With our skin being the largest organ in the body there is no wonder we put so much attention and love towards it.
However, at least half of the world’s population has experienced a challenging skin condition, such as acne, rosacea, psoriasis or eczema, in their life.
In recent years, researchers have identified a close link with our inner health and our skin health – as the old saying goes, “You are what you eat”.
So let’s look at how our choices in nutrition and lifestyle factors impact our skin health.
The triggers that affect our skin are many and varied and include hormones, stress and other emotional distress, metabolism, and genetics.
However, to truly ascertain how a client’s skin condition has manifested we must understand their health, including their diet and lifestyle choices, leading up to the initial onset of their skin condition.
Skin conditions such as acne, rosacea, psoriasis or eczema are each caused by unique underlying disharmonies, but inflammation is the common denominator in all skin issues, even if diet or the environment is a trigger.
Which foods are best avoided?
Generally, I would recommend the following foods be avoided:
- Acidic fruits/vegetables, such as oranges, tomatoes, lemons,
- Spicy/hot food
- Greasy/gatty Food
- Sugar-filled food
- Wheat/yeast products
- Dairy products
- Alcohol, soft drinks
- Cold food and drinks
- Gluten-containing grains such as wheat, barley, oats and rye
Foods to Enjoy
- Plenty of green vegetables
- Organic fresh produce as many healthy foods are sprayed with unhealthy chemicals which causes the food to be toxic for our health.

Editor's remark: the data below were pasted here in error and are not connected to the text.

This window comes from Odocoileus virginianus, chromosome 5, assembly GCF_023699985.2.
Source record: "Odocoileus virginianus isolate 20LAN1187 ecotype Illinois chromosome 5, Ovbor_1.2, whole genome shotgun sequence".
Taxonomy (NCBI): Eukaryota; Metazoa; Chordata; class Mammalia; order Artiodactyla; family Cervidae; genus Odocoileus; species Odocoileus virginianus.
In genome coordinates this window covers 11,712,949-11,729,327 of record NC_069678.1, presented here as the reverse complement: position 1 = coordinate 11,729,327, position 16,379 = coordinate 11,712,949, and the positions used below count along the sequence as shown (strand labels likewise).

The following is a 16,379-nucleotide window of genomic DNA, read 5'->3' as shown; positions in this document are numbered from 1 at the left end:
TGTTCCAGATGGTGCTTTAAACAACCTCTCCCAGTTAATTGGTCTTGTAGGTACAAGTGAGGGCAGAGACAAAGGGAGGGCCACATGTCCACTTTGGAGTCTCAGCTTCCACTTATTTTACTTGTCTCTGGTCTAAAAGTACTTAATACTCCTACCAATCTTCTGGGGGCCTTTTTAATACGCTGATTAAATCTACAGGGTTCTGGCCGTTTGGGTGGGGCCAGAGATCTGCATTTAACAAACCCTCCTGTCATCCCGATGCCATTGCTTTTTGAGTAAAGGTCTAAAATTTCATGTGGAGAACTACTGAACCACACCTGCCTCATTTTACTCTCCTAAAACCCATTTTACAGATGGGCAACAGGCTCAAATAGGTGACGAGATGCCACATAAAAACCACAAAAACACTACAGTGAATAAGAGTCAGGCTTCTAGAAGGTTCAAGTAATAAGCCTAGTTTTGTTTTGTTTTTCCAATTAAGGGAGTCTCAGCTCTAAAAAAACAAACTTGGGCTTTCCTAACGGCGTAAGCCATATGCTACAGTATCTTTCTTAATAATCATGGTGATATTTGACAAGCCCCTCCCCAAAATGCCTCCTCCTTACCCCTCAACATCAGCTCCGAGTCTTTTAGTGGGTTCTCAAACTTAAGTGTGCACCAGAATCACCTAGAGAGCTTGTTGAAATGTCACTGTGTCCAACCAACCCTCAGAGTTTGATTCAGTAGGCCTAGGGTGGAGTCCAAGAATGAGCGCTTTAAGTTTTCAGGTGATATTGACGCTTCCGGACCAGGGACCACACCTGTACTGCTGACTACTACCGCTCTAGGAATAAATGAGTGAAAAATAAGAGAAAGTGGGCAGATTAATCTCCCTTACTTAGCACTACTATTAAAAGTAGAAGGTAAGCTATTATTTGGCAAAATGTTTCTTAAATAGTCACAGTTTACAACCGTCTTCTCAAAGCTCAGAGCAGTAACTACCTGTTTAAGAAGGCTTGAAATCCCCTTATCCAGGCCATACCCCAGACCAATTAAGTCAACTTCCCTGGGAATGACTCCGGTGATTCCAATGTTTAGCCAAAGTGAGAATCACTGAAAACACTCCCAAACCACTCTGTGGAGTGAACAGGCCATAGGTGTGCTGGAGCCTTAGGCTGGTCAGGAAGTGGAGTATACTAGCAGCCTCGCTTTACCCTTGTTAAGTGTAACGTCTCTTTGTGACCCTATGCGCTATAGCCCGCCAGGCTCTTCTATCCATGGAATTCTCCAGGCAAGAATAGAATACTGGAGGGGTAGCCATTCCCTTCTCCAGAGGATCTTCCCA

- Seasonal fruits – preferably organic and only what is in season
- At least two litres filtered water per day
- Lamb (seldom), Chicken, Fish, Turkey
- Almond or rice milk
- Cereals that are wheat and sugar free, such as rice flakes
- Pastas made from quinoa, brown rice and buckwheat
- Raw nuts such as walnuts and almonds but only 5-6 per snack as they can be difficult to digest
It’s important to reduce stress where possible as stress is a strong factor contributing to the exacerbation of eczema, psoriasis and acne. Ways to reduce stress (and therefore inflammation) include yoga, meditation and exercise.
Generally, exercise is a great way to assist in blood circulation so that treatments work more effectively. However, advise clients who haven’t exercised in a long time not to overdo it. They should start by walking and then build up their fitness gradually. It’s also very important to advise clients to shower after exercising as perspiration can irritate their skin and cause it to become more irritated if they allow it to remain on the skin for longer than 15-30 minutes.
It must also be stressed that smoking is detrimental to the health of the skin. The reason for this is that smoking is very drying to the skin which in turn obstructs the body’s natural ability to heal and rejuvenate. Drying the skin of any of these skin conditions will only contribute to flare ups. Therefore if your client is a smoker encourage them to look at options such as hypnosis, acupuncture and detox programs to quit.
Obviously there are many nutrition and lifestyle factors that can impact on a client’s skin condition. However the main focus should always be to encourage your client to make any necessary changes one at a time so they won’t feeling overwhelmed and will be encouraged to move forward. As new behaviours normally take around six weeks to become ingrained habits it is important to encourage them to stick to any change for at least two months ‒ they will be forever grateful for your guidance.
- Dr Irene Prantalos (Chinese Medicine) was diagnosed with psoriasis when she was just 11 years old and battled her way through adolescence and into early adulthood with the skin disease until she found a way to live free from psoriasis. She is now a healthy skin educator and the owner of Salubre Cosmeceuticals . For more information email firstname.lastname@example.org or phone (03) 9888 4129.